Figure 7 illustrates this important concept. Note that Figure 7 illustrates stochastic (claims variability) risk only; in addition, the provider/HCM will be at risk of performance variability as well. Figure 7 simulates the outcome (calculated savings assuming no intervention)of 10,000 samples and shows a relatively wide dispersion around the mean. (The mean is zero in this example because we assume no intervention and therefore no savings effect on the population.) With a corridor, the provider is protected against downside risk at the cost of having to give up the opportunity of a gain on the upside. In the example of Figure 7, between 2 and 5% of simulations resulted in losses (reimbursement by the provider/HCM to the payer). The converse is also true: in the majority of cases the imposition of the corridor would have prevented the provider/HCM from receiving a payment despite the HCM having generated savings. If we consider, in addition to the stochastic claims risk, the provider/HCM accepts performance risk as well, the need for sophisticated modeling to understand and mitigate financial risk becomes acute.

One of the biggest challenges for providers/HCMs entering into value-based contracts is population size. This problem has become especially acute in recent years as providers focus more on specific conditions and sub-populations that may be relatively small or where the condition prevalence results in a small number of target patients. Figure 7 is an example of a 3,000 life population where a target condition could result in only a few hundred patients being managed. The variance in claims of a few hundred patients is significant; the variance may be mitigated with appropriate truncation and risk corridors but in small samples will remain a major risk to the provider/HCM. A number-needed-to-treat analysis could provide some guidance to the contracting parties regarding their potential variance and risk, but the answer is invariably (except in the case of large insurers) that the provider/HCM will need to manage a much larger population than available to be comfortable with the outcomes. In this case the parties should probably consider an alternative contractual form.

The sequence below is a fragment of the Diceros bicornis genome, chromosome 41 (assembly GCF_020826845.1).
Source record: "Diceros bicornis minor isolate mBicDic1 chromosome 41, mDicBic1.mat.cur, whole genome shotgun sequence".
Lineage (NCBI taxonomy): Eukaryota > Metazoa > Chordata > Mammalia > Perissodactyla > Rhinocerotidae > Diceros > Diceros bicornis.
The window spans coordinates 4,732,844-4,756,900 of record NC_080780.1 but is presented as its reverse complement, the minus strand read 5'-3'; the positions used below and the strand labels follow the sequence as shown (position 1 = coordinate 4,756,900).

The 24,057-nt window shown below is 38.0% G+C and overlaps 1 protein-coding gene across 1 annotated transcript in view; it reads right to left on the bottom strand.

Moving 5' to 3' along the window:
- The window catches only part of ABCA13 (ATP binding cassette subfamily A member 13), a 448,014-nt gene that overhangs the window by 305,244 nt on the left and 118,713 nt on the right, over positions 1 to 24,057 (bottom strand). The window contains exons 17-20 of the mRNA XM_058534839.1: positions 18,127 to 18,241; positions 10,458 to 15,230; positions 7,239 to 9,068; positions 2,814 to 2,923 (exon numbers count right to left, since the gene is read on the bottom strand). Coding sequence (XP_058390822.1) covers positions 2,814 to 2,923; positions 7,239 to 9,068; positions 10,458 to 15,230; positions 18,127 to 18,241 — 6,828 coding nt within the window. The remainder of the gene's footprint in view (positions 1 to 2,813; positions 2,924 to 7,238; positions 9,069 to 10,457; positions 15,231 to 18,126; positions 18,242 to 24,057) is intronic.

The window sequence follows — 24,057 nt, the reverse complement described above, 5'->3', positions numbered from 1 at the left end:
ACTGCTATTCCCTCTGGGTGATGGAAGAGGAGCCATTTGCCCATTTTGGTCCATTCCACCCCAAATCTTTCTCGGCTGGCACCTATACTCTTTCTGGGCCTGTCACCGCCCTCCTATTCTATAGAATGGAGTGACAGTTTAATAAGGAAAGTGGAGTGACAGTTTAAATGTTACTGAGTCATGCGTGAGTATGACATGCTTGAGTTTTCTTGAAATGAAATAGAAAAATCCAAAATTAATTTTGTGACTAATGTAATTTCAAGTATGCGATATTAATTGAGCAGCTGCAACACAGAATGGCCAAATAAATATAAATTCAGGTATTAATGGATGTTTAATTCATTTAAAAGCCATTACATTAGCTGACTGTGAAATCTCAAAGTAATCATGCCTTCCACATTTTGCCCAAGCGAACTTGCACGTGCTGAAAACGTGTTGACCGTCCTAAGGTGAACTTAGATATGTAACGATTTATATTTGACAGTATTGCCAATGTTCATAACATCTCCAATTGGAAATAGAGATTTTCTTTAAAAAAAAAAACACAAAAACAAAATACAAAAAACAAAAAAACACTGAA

The risk corridor is only one variable that can be modeled; modeling the outcomes using the key variables from Figure 6 will give the provider/HCM a better idea of the risk that it undertakes and how to mitigate that risk—for example with risk corridors, different attribution definitions, and stop-loss insurance.

### 3.4 Step 4: contract terms and operationalizing the model

Once the modeling is completed the contract terms will be known and it should be a straightforward matter to prepare a contract. Once the contract is signed, however, it is important that the provider/HMC prepare an implementation and operational plan with appropriate targets, preferably on a monthly basis. Contractors often lose sight of the fact that they are managing a risk contract, often with a one-year term. If the contractor does not adhere to a plan and falls behind, however, it is often impossible to make up patient engagement and cost-reduction numbers later in the contract year. For this reason a projection of the ultimate results and likely reconciliation on a regular basis is important. For some providers/HCMs (particularly those that are publicly traded) an estimate of the final gain/(loss) will also be required because of the need to set up a balance sheet reserve for any ultimate payable or receivable, and to demonstrate revenue recognition.